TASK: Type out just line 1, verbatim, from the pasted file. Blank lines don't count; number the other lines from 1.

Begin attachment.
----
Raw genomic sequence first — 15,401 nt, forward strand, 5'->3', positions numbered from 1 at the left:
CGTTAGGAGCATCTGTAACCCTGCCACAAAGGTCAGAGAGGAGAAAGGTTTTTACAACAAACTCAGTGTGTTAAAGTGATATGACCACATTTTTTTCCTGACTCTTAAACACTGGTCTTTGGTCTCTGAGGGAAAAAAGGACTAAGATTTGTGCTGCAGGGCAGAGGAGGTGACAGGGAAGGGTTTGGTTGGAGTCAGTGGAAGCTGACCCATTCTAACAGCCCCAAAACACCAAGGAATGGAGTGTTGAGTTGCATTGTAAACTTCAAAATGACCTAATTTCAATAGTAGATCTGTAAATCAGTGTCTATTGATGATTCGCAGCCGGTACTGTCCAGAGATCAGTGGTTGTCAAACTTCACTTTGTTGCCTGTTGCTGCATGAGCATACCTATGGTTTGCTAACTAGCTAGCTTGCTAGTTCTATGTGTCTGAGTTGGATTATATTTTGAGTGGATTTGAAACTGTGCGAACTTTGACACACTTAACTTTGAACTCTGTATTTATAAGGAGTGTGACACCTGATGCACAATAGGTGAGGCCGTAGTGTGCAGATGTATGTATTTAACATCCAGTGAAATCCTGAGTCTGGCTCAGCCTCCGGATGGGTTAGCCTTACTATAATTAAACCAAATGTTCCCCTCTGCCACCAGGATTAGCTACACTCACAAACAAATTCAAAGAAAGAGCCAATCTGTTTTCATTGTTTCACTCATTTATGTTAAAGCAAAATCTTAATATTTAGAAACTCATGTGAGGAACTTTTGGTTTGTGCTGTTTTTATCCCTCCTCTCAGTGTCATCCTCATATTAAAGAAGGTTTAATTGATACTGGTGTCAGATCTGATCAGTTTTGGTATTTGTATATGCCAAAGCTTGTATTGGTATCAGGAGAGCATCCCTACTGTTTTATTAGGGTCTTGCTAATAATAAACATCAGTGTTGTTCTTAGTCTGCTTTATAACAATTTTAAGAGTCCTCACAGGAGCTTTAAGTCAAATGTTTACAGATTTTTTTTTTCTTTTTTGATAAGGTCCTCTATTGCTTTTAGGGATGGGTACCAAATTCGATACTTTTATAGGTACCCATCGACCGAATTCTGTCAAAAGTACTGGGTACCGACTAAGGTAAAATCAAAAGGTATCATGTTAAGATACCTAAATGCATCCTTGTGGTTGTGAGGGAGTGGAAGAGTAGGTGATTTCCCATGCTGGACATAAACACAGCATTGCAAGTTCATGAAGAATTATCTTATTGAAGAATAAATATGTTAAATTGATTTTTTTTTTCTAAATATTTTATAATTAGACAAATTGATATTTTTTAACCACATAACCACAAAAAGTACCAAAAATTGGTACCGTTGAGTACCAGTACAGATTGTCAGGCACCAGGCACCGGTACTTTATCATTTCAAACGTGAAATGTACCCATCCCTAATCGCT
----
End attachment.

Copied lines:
Raw genomic sequence first — 15,401 nt, forward strand, 5'->3', positions numbered from 1 at the left: